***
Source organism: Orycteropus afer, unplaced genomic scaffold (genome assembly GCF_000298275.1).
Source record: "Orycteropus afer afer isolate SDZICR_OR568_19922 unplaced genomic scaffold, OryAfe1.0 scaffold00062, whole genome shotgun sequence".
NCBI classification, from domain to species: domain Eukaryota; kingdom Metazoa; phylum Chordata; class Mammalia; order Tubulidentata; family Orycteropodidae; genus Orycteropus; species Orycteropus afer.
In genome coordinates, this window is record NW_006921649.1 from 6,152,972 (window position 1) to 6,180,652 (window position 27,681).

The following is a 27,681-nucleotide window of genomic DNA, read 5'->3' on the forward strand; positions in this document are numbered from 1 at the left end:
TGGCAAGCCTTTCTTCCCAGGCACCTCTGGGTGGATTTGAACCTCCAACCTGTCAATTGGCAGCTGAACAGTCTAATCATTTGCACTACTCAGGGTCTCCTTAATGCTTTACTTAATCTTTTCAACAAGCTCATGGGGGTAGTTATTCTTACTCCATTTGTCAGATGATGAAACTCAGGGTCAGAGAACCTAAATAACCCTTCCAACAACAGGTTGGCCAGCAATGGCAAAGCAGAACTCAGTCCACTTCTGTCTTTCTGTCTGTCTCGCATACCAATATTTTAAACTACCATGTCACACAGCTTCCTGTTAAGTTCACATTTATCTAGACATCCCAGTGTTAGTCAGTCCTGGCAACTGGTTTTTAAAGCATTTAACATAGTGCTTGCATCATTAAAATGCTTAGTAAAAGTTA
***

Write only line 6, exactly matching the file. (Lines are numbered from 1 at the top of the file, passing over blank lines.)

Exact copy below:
TGGCAAGCCTTTCTTCCCAGGCACCTCTGGGTGGATTTGAACCTCCAACCTGTCAATTGGCAGCTGAACAGTCTAATCATTTGCACTACTCAGGGTCTCCTTAATGCTTTACTTAATCTTTTCAACAAGCTCATGGGGGTAGTTATTCTTACTCCATTTGTCAGATGATGAAACTCAGGGTCAGAGAACCTAAATAACCCTTCCAACAACAGGTTGGCCAGCAATGGCAAAGCAGAACTCAGTCCACTTCTGTCTTTCTGTCTGTCTCGCATACCAATATTTTAAACTACCATGTCACACAGCTTCCTGTTAAGTTCACATTTATCTAGACATCCCAGTGTTAGTCAGTCCTGGCAACTGGTTTTTAAAGCATTTAACATAGTGCTTGCATCATTAAAATGCTTAGTAAAAGTTA